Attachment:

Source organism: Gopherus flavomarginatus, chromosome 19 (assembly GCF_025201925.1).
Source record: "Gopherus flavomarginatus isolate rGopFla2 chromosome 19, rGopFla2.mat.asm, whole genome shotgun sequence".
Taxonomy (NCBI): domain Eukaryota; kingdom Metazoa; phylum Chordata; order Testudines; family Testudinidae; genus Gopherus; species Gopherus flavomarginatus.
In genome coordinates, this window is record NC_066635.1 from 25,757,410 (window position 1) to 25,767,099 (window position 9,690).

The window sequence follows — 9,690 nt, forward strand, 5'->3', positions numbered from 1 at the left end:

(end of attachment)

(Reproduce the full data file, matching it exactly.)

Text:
Source organism: Gopherus flavomarginatus, chromosome 19 (assembly GCF_025201925.1).
Source record: "Gopherus flavomarginatus isolate rGopFla2 chromosome 19, rGopFla2.mat.asm, whole genome shotgun sequence".
Taxonomy (NCBI): domain Eukaryota; kingdom Metazoa; phylum Chordata; order Testudines; family Testudinidae; genus Gopherus; species Gopherus flavomarginatus.
In genome coordinates, this window is record NC_066635.1 from 25,757,410 (window position 1) to 25,767,099 (window position 9,690).

The window sequence follows — 9,690 nt, forward strand, 5'->3', positions numbered from 1 at the left end: